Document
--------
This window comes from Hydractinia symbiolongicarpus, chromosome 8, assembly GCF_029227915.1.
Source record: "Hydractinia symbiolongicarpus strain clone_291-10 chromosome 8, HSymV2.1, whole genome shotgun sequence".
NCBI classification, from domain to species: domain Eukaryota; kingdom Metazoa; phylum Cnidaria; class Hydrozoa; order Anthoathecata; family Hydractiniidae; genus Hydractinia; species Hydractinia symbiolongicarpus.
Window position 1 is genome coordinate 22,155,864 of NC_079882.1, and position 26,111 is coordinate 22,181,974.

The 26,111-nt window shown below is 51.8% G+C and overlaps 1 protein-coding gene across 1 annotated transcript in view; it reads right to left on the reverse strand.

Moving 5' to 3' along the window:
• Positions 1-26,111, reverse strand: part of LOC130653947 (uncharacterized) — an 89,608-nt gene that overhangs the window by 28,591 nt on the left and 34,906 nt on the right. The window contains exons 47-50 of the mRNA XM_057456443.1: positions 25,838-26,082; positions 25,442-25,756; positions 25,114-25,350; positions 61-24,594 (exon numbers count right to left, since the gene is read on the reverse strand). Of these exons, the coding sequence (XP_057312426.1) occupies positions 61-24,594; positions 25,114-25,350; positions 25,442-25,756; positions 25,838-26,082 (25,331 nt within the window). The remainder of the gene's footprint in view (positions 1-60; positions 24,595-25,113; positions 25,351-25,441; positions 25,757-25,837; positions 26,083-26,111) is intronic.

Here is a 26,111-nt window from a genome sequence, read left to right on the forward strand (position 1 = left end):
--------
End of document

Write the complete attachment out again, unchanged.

This window comes from Hydractinia symbiolongicarpus, chromosome 8, assembly GCF_029227915.1.
Source record: "Hydractinia symbiolongicarpus strain clone_291-10 chromosome 8, HSymV2.1, whole genome shotgun sequence".
NCBI classification, from domain to species: domain Eukaryota; kingdom Metazoa; phylum Cnidaria; class Hydrozoa; order Anthoathecata; family Hydractiniidae; genus Hydractinia; species Hydractinia symbiolongicarpus.
Window position 1 is genome coordinate 22,155,864 of NC_079882.1, and position 26,111 is coordinate 22,181,974.

The 26,111-nt window shown below is 51.8% G+C and overlaps 1 protein-coding gene across 1 annotated transcript in view; it reads right to left on the reverse strand.

Moving 5' to 3' along the window:
• Positions 1-26,111, reverse strand: part of LOC130653947 (uncharacterized) — an 89,608-nt gene that overhangs the window by 28,591 nt on the left and 34,906 nt on the right. The window contains exons 47-50 of the mRNA XM_057456443.1: positions 25,838-26,082; positions 25,442-25,756; positions 25,114-25,350; positions 61-24,594 (exon numbers count right to left, since the gene is read on the reverse strand). Of these exons, the coding sequence (XP_057312426.1) occupies positions 61-24,594; positions 25,114-25,350; positions 25,442-25,756; positions 25,838-26,082 (25,331 nt within the window). The remainder of the gene's footprint in view (positions 1-60; positions 24,595-25,113; positions 25,351-25,441; positions 25,757-25,837; positions 26,083-26,111) is intronic.

Here is a 26,111-nt window from a genome sequence, read left to right on the forward strand (position 1 = left end):